Germany 1904 – Great Britain 1983

  • France 1929, England from 1931

Halifax [Catch Point] 1937 Title Notes: Reproduced in 'Hail, Hell and Halifax' in Lilliput, February 1948
Materials & Technique: photographs, gelatin silver photograph

Dimensions: image sheet
Acknowledgement: Purchased 1985
Accession No: NGA 85.1960
  • The reputation of the great British documentary photographer Bill Brandt rests in large part on his capacity to manage the tension between black and white in a photograph. For Brandt, strong tonal contrast came to represent the social and cultural experience of Britain between the wars – a place of vast contrasts between rich and poor, worker and elite, urban and rural. But strong tonal contrast, and blackness in particular, carried other, more metaphysical associations. For Brandt, blackness represented the forces and mysteries at work in the world, a place of power and tragedy. Blackness in a photograph also introduced ‘a new beauty’ to the subject, one that intensified the visual and emotional experience of it.

    Text © National Gallery of Australia, Canberra

  • Unlike many of his contemporaries who took up the 35mm Leica, Brandt remained loyal to his Rolleiflex camera which produced medium format negatives. With it he developed a signature gritty, high-contrast style. Brandt’s bleakly poetic images of the industrial towns of the north – taken on a single visit of a couple of weeks after reading J. B. Priestley’s An English journey – appeared in a number magazines during the late thirties and forties. His views of Halifax, a wool centre in West Yorkshire, and Sheffield, a hub of steel production in South Yorkshire, are complex and haunting. Sheffield, suffering severe pollution from the factories and a growing population, ‘could justly claim to be the ugliest town in the Old World’, George Orwell reflected in 1937. Brandt was, however, able to see what he called ‘a kind of sinister magnificence’. The children and a variant view of Halifax appeared in the photo-story ‘Hail, hell and Halifax’ in Lilliput magazine in 1948.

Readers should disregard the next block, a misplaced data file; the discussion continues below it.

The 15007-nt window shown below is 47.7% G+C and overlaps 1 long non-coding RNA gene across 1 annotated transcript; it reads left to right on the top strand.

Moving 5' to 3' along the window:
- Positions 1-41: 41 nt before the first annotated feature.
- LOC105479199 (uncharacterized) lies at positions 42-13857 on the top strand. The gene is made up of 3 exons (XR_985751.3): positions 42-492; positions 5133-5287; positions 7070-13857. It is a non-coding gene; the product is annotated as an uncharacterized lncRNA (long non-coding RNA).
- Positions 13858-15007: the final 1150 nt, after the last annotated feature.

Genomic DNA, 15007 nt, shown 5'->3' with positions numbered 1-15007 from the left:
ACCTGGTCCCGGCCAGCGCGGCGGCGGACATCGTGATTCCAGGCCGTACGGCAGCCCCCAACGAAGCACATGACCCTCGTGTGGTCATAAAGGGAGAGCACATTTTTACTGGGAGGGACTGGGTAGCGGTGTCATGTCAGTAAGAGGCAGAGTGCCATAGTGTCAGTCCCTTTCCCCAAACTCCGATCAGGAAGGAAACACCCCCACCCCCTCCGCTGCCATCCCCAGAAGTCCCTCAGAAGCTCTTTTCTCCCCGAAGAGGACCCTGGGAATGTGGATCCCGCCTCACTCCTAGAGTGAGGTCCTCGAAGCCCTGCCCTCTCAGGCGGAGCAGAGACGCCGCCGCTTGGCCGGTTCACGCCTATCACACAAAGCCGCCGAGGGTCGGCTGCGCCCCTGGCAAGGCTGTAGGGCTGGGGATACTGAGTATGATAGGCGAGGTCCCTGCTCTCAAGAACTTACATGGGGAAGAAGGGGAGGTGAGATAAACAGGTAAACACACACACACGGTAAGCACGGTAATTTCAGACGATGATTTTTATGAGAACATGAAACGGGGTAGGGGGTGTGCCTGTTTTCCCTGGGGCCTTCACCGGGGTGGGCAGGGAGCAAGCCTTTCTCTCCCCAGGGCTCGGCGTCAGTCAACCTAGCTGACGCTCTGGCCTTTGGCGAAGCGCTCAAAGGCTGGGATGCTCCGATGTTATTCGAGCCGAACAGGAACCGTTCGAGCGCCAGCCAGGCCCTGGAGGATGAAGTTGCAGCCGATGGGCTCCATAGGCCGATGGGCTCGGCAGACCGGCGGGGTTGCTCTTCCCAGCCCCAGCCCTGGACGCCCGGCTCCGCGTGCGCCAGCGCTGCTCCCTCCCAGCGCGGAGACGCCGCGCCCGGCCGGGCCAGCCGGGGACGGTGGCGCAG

Text © National Gallery of Australia, Canberra